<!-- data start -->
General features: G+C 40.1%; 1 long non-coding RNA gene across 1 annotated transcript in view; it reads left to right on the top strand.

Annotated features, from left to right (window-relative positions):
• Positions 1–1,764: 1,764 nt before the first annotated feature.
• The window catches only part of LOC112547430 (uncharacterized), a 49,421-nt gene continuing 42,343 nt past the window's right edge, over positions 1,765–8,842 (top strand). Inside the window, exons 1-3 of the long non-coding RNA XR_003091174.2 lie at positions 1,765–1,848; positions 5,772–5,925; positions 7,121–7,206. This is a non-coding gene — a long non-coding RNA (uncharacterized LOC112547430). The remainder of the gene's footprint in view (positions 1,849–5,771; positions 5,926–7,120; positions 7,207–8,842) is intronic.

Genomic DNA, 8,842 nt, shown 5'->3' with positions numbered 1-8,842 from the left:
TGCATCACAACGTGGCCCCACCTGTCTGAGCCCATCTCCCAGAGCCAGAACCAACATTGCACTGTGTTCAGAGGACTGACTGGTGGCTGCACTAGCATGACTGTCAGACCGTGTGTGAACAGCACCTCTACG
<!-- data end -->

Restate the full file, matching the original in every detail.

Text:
General features: G+C 40.1%; 1 long non-coding RNA gene across 1 annotated transcript in view; it reads left to right on the top strand.

Annotated features, from left to right (window-relative positions):
• Positions 1–1,764: 1,764 nt before the first annotated feature.
• The window catches only part of LOC112547430 (uncharacterized), a 49,421-nt gene continuing 42,343 nt past the window's right edge, over positions 1,765–8,842 (top strand). Inside the window, exons 1-3 of the long non-coding RNA XR_003091174.2 lie at positions 1,765–1,848; positions 5,772–5,925; positions 7,121–7,206. This is a non-coding gene — a long non-coding RNA (uncharacterized LOC112547430). The remainder of the gene's footprint in view (positions 1,849–5,771; positions 5,926–7,120; positions 7,207–8,842) is intronic.

Genomic DNA, 8,842 nt, shown 5'->3' with positions numbered 1-8,842 from the left:
TGCATCACAACGTGGCCCCACCTGTCTGAGCCCATCTCCCAGAGCCAGAACCAACATTGCACTGTGTTCAGAGGACTGACTGGTGGCTGCACTAGCATGACTGTCAGACCGTGTGTGAACAGCACCTCTACG